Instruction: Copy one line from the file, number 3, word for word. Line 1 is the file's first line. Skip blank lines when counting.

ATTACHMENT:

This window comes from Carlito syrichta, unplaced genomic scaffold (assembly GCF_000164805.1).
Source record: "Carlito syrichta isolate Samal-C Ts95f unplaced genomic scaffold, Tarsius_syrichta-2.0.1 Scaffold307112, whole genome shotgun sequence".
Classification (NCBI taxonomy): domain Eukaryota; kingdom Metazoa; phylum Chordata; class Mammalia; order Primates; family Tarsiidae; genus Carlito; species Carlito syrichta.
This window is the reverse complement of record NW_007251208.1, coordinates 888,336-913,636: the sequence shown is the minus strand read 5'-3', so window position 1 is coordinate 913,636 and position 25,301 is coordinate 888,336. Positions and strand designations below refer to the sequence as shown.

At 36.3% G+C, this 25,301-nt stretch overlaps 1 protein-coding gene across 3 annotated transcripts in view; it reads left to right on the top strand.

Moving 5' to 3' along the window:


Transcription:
Classification (NCBI taxonomy): domain Eukaryota; kingdom Metazoa; phylum Chordata; class Mammalia; order Primates; family Tarsiidae; genus Carlito; species Carlito syrichta.